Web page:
Engaging students: Graphing parabolas

In my capstone class for future secondary math teachers, I ask my students to come up with ideas for engaging their students with different topics in the secondary mathematics curriculum. In other words, the point of the assignment was not to devise a full-blown lesson plan on this topic. Instead, I asked my students to think about three different ways of getting their students interested in the topic in the first place.

I plan to share some of the best of these ideas on this blog (after asking my students’ permission, of course).

This student submission again comes from my former student Tiffany Wilhoit. Her topic, from Algebra: graphing parabolas.

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How did people’s conception of this topic change over time?

 

The parabola has been around for a long time! Menaechmus (380 BC-320 BC) was likely the first person to have found the parabola. Therefore, the parabola has been around since the ancient Greek times. However, it wasn’t until around a century later that Apollonius gave the parabola its name. Pappus (290-350) is the mathematician who discovered the focus and directrix of the parabola, and their given relation. One of the most famous mathematicians to contribute to the study of parabolas was Galileo. He determined that objects falling due to gravity fall in parabolic pathways, since gravity has a constant acceleration. Later, in the 17th century, many mathematicians studied properties of the parabola. Gregory and Newton discovered that parabolas cause rays of light to meet at a focus. While Newton opted out of using parabolic mirrors for his first telescope, most modern reflecting telescopes use them. Mathematicians have been studying parabolas for thousands of years, and have discovered many interesting properties of the parabola.

 

 

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How could you as a teacher create an activity or project that involves your topic?

 

A fun activity to set up for your students will include several boxes and balls, for a smaller set up, you can use solo cups and ping pong balls. Divide the class into groups, and give each group a set of boxes and balls. First, have the students set up a tower(s) with the boxes. The students will now attempt to knock the boxes down using the balls. The students can map out the parabolic curve showing the path they want to take. By changing the distance from the student throwing the ball and the boxes, the students will be able to see how the curve changes. If students have the tendency to throw the ball straight instead of in the shape of a parabola, have a member of the group stand between the thrower and the boxes. This will force the ball to be thrown over the student’s head, resulting in the parabolic curve. The students can also see what happens to the curve depending on where the student stands between the thrower and boxes. In order for the students to make a positive parabolic curve, have them throw the ball underhanded. This activity will engage the students by getting them involved and active, plus they will have some fun too! (To start off with, you can show the video from part E1, since the students are playing a real life version of Angry Birds!)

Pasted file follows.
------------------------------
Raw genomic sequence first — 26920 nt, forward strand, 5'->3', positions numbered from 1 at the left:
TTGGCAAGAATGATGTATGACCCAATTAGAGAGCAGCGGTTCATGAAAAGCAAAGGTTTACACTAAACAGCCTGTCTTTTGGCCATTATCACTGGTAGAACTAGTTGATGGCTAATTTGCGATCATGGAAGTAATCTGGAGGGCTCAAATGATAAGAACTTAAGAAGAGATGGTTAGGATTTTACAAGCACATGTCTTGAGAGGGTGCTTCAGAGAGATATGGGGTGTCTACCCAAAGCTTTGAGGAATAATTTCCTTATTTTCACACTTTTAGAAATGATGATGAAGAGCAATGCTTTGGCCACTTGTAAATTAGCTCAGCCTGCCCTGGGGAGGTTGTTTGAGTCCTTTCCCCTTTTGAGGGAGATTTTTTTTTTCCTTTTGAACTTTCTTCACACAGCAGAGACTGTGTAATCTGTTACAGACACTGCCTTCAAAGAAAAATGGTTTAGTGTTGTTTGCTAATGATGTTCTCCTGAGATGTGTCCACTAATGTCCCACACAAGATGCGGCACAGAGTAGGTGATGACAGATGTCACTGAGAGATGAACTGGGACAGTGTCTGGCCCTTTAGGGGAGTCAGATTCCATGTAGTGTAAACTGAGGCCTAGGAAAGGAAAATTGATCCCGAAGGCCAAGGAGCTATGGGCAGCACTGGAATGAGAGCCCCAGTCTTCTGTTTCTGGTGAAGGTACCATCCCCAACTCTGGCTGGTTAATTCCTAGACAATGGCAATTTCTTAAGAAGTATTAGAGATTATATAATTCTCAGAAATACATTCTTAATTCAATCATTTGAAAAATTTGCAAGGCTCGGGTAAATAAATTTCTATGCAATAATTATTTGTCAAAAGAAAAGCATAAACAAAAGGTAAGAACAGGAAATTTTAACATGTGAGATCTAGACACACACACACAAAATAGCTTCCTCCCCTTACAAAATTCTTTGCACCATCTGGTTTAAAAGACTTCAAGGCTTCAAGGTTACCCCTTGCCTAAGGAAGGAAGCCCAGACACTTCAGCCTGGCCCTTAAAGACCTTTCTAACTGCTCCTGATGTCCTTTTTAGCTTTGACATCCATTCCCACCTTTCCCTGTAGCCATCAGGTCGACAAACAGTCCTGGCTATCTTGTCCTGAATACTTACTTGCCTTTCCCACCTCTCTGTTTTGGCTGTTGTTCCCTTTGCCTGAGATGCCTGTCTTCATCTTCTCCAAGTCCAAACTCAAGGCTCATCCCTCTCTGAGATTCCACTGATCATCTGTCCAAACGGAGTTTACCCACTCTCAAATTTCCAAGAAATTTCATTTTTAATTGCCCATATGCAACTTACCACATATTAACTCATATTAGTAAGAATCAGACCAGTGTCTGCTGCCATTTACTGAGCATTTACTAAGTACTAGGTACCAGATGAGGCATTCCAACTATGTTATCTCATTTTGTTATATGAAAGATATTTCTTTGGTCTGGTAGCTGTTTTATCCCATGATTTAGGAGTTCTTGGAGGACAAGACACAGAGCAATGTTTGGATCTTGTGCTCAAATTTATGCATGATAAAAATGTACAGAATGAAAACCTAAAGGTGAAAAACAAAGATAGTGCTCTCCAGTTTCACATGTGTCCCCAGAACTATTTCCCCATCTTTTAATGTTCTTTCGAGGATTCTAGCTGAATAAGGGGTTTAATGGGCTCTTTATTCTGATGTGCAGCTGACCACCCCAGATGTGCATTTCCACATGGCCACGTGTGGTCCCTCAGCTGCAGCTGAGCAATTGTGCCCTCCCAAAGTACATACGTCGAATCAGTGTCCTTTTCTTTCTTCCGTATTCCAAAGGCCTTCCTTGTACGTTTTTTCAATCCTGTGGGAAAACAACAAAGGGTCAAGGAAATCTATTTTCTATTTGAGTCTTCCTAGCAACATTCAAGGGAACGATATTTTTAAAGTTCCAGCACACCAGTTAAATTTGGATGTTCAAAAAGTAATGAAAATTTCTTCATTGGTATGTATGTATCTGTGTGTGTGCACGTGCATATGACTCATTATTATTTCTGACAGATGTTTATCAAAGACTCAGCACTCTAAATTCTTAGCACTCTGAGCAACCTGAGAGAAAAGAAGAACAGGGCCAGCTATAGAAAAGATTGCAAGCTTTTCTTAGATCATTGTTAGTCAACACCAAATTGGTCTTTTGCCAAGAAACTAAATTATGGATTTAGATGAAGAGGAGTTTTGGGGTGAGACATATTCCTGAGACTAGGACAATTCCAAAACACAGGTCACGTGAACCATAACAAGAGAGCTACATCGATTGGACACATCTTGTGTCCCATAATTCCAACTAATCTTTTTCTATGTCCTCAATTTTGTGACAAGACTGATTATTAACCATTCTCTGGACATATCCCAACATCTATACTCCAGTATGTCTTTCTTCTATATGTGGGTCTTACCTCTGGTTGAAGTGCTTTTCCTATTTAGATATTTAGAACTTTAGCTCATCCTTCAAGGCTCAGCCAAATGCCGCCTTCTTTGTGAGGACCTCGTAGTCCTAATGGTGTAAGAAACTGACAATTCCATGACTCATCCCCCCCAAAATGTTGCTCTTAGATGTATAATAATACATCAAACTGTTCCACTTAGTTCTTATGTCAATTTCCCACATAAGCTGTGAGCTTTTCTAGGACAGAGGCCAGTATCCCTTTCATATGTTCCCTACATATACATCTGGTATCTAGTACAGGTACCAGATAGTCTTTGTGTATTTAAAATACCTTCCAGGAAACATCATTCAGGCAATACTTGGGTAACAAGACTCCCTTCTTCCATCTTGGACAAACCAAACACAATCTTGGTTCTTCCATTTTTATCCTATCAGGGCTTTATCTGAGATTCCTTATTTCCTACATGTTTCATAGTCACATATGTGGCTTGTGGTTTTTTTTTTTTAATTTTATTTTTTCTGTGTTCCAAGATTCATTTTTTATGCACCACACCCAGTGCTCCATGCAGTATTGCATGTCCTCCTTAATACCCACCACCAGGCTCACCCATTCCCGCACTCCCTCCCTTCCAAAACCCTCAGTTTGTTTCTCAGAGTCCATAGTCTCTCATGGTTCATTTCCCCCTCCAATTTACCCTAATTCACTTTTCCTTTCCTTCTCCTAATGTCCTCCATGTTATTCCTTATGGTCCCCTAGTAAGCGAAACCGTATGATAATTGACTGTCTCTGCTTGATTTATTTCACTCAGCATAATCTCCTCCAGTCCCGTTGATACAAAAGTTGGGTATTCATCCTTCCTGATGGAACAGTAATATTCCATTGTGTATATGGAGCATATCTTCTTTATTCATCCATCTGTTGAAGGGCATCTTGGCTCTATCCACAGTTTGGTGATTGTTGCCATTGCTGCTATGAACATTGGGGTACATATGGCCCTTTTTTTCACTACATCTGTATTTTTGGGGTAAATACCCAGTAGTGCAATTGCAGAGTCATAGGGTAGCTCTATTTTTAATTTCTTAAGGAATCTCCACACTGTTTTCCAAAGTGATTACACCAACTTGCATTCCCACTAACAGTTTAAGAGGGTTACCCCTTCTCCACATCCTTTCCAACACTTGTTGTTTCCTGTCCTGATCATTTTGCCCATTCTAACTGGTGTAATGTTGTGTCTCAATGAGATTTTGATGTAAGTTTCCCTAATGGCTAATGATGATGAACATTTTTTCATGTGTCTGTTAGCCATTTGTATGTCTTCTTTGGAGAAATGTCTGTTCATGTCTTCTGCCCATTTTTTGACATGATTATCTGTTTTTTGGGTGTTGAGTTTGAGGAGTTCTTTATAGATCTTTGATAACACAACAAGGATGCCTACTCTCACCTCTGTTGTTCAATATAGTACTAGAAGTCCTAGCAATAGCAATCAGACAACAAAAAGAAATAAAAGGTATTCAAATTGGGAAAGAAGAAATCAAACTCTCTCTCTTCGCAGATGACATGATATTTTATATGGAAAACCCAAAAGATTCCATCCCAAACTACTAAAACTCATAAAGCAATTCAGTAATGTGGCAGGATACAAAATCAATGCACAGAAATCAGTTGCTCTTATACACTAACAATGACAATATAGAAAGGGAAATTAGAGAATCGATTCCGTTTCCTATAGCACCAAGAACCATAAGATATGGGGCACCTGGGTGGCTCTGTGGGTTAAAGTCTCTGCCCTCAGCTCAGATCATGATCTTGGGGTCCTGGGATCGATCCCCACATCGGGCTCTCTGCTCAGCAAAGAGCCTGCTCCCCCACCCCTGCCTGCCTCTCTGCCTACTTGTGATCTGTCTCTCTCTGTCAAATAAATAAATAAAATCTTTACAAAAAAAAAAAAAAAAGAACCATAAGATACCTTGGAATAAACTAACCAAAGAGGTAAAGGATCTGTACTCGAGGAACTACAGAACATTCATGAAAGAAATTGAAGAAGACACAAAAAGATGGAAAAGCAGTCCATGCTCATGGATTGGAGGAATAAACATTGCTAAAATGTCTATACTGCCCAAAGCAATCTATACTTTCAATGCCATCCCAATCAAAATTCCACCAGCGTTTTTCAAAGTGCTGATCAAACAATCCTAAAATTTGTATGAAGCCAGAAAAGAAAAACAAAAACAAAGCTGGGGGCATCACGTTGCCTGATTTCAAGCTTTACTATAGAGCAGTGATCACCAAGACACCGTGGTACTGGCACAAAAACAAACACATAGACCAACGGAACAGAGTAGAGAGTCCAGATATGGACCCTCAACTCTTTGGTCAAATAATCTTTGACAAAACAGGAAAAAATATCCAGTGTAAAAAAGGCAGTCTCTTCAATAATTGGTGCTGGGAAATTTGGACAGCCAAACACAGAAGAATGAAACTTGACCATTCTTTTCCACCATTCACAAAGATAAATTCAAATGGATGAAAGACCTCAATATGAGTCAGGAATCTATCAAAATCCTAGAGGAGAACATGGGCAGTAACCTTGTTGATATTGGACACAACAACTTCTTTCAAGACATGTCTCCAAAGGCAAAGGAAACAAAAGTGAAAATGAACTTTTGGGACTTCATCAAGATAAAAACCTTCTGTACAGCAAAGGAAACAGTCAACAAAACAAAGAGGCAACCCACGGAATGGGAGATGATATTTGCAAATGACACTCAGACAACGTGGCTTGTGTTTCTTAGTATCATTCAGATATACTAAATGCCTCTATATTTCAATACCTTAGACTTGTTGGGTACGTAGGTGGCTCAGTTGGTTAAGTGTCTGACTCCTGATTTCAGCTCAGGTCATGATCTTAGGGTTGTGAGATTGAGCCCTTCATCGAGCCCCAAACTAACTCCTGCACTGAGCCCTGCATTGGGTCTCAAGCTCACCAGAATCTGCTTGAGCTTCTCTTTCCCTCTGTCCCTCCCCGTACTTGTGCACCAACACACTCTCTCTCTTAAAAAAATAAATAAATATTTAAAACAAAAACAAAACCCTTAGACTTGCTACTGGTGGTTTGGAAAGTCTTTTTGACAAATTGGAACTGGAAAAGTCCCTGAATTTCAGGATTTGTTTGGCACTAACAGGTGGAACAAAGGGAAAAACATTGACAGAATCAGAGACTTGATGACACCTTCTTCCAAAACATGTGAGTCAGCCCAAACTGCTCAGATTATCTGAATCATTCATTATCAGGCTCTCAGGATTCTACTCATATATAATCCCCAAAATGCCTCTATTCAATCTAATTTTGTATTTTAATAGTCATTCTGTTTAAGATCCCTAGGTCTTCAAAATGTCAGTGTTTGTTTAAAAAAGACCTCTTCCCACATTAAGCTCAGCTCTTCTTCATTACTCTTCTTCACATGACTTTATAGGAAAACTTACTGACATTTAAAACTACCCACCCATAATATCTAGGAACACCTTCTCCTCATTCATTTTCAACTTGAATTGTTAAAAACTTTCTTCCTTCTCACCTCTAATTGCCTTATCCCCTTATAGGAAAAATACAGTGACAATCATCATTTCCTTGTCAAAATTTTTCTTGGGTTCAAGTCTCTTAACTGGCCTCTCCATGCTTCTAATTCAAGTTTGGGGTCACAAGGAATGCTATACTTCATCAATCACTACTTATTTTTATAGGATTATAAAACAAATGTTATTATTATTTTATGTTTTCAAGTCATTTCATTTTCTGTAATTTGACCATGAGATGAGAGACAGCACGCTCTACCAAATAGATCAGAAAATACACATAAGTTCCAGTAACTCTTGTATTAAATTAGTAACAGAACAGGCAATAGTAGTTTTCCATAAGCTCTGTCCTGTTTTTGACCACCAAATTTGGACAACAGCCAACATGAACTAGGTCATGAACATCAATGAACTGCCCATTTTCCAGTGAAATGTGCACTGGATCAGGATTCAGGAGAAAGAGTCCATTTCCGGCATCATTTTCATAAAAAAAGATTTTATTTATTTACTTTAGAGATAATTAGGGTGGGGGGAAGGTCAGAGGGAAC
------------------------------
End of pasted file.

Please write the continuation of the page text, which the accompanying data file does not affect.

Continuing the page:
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How can technology be used to effectively engage students with this topic?

 

A great video to show students before studying parabolas can be found on YouTube:

The video uses the popular game Angry Birds to introduce parabolic graphs. First, the video shows the bird flying a parabolic path, but the bird misses the pig. The video goes on to explain why the pig can’t be hit. It does a good job of explaining what a parabola is, why the first parabolic curve would not allow the bird to hit the pig, and how to change the curve to line up the path of the bird to the pig. This video would be interesting to the students, because a majority of the class (if not all) will know the game, and most have played the game! The video goes even further by encouraging students to look for parabolas in their lives. It even gives other examples such as arches and basketball. This will get the students thinking about parabolas outside of the classroom. (This video would be perfect to show before the students try their own version of Angry Birds discussed in part A2)

 

Resources:

 

Youtube.com/watch?v=bsYLPIXI7VQ

Parabolaonline.tripod.com/history.html

http://www-history.mcs.st-and.ac.uk/Curves/Parabola.html

 

 

 

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